skyports scotland loch By Skyports Head of Technology, Jef Geudens
In multiple countries, the pandemic has accelerated the usage of drones for medical logistics purposes. The UK government has recognised the potential that drones bring to the NHS and has […]
By Skyports Head of Technology, Jef Geudens
In multiple countries, the pandemic has accelerated the usage of drones for medical logistics purposes. The UK government has recognised the potential that drones bring to the NHS and has decided to fast-track several Beyond-Visual-Line-Of-Sight (BVLOS) medical drone delivery projects in support of the COVID-19 relief effort. Earlier this year, Skyports became the first company in the UK to fly BVLOS between two hospitals, delivering vital PPE equipment and medical goods to remote practices in the Scottish Highlands and Islands. (Link).
The Unmanned Traffic Management (UTM) services required to support BVLOS operations are gradually being rolled out and on-board Detect-And-Avoid (DAA) technologies are beginning to gain certification from aviation regulators. However, at present, the primary means of facilitating BVLOS operations in existing airspace is through the creation of Temporary Danger Areas (TDAs). Whilst effective, segregation of existing airspace lacks the scalability required to integrate drones on a wider scale. Regulators around the world have been working towards new airspace frameworks that would allow manned and unmanned aircraft to coexist in the same airspace.
Now, the UK CAA has taken a big step towards the integration of manned and unmanned aviation by announcing the creation of UAS geozones. These zones will allow drone delivery service providers to execute BVLOS missions that are in the public interest. The zones will also ensure the safety of all airspace stakeholders by mandating that aircraft requiring access to the geozone be equipped with a pre-defined means of electronic conspicuity.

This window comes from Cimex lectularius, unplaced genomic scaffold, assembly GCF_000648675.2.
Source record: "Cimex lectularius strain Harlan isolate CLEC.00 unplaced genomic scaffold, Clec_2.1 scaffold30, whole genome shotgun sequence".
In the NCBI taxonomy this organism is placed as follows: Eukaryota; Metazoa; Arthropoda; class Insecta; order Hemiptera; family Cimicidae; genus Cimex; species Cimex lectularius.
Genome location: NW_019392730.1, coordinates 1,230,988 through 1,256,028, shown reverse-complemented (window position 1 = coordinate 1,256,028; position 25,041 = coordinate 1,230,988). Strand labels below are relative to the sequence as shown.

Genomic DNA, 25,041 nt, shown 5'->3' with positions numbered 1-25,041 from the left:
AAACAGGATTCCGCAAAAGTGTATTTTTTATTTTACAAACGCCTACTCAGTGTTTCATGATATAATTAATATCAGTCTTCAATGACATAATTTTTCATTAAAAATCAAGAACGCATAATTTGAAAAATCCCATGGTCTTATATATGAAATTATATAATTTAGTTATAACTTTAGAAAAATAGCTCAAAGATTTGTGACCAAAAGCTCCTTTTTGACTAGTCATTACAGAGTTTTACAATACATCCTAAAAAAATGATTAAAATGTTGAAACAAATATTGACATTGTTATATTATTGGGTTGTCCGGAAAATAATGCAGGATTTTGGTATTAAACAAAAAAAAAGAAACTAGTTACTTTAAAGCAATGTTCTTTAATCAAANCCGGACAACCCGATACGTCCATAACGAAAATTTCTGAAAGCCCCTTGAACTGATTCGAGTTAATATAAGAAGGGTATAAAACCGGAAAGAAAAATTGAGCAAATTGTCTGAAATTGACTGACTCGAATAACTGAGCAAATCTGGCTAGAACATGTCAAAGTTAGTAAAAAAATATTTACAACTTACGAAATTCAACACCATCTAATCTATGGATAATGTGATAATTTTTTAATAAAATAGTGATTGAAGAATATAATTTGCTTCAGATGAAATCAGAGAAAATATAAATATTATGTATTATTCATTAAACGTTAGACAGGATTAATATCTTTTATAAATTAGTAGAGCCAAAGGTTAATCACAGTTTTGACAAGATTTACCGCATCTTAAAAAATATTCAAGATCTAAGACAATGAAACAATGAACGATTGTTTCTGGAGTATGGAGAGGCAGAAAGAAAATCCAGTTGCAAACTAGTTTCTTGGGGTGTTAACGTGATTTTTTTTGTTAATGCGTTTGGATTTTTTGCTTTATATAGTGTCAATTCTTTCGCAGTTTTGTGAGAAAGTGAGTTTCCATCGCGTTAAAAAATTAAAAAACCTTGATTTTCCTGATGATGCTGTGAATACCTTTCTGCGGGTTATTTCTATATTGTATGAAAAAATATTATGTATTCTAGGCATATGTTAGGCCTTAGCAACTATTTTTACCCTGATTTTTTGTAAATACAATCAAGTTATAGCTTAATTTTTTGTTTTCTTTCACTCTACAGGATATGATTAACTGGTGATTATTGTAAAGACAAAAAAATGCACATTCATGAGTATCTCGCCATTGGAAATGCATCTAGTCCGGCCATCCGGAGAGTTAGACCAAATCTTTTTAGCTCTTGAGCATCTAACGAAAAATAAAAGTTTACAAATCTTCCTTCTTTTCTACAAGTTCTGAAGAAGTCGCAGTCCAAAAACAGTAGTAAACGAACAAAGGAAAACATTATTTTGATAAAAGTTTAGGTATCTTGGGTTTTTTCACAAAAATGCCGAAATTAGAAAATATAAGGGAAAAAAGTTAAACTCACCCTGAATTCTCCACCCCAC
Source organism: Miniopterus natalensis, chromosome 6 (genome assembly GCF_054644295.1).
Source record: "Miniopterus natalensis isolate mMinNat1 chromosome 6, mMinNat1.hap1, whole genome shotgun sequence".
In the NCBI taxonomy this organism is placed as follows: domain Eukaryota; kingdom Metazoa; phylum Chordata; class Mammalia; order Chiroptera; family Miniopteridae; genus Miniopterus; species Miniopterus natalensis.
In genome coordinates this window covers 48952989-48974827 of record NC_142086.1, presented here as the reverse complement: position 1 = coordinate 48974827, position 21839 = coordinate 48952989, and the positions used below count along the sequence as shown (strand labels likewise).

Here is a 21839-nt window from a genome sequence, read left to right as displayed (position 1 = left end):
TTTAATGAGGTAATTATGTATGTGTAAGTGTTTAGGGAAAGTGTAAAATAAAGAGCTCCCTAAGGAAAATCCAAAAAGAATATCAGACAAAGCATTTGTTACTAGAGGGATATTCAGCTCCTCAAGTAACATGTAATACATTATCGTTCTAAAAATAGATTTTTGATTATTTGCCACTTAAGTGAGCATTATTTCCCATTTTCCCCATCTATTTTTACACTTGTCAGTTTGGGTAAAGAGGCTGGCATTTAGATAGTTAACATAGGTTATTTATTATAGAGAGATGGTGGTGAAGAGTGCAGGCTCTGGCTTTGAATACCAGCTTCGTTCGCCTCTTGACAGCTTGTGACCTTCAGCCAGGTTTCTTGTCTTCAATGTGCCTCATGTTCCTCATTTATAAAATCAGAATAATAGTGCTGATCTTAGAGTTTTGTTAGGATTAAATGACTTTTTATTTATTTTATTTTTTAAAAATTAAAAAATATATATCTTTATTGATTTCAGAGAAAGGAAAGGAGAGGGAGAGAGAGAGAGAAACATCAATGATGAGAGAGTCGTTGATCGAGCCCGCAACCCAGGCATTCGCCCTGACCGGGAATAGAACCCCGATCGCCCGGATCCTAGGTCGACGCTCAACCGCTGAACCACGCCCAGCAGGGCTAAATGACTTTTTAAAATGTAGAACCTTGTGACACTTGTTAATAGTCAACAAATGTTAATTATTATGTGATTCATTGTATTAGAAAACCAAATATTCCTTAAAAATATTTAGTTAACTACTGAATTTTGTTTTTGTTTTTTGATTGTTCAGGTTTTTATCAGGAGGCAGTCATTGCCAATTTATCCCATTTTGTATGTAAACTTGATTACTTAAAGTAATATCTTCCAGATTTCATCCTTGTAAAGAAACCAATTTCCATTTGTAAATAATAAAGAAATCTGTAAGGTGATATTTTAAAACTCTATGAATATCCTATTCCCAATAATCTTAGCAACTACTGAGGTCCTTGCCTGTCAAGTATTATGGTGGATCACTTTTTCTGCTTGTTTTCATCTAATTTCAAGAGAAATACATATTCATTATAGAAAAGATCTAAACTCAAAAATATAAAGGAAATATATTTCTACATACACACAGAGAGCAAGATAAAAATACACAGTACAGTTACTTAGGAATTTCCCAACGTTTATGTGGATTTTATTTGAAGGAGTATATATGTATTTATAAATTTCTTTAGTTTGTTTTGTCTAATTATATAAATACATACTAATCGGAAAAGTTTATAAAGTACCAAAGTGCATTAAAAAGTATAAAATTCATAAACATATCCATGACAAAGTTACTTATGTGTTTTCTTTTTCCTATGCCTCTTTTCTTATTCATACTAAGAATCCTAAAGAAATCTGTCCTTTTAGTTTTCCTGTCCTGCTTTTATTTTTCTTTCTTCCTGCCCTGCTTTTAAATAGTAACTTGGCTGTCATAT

To set up a geo-zone, the following conditions need to be met by the airspace sponsor:
- The sponsor needs to set up the required level of equipage (e.g. ADS-B) to enter the zone and define the conditions of entry.
- The sponsor also needs to conduct a consultation with other airspace stakeholders as part of the CAA’s Airspace Change Process.
To operate a Geo-zone, the airspace sponsor should adhere to the following additional rules:
- Keep data on the AIP up to date.
- Activate and de-activate the area by NOTAM if required.
- Provide fair and equitable use of the airspace for all stakeholders.
- The use of VHF Radio Telephony (RT) should not be required for UAS to obtain access to a UAS Geographical Zone.
- Any legitimate request to access a UAS geozone should be accommodated by the sponsor in a timely manner.
- The sponsor can decide as to how to process the access request (via a phone, website, UTM platform, etc.).
- The sponsor will not charge for access to airspace for UAS operators or manned aviation.
On top of the equipage requirements, any UAS operator wishing to fly BVLOS in a UAS geozone also requires the accompanying exemption from the CAA to do so.
Skyports is committed to working with the GA community and emergency services to showcase the potential benefits that UAS geozones could provide to the aviation industry in the short-term. That is why we are currently exploring how we can help fund EC hardware for any aircraft that operate on a regular basis in any of the geozones where Skyports is active. These funds are in addition to those currently available from the UK Government (Link).
The challenges associated with widespread usage of ADS-B technology for congested UAS operations are well understood. It is expected that the manifestation of these issues will result only if the density of operating UAS reaches a significantly high level. At present, this level of saturation is not anticipated for the upcoming geozones.
The geozones’ equipment requirements will mature over time and the end goal will remain an end-to-end UTM system that will allow for UAS operations to take place in unsegregated airspace. For the industry to succeed and attain that milestone, it requires a pragmatic approach in the short-term that supports our NHS and provides a safe environment for manned and unmanned operators to coexist.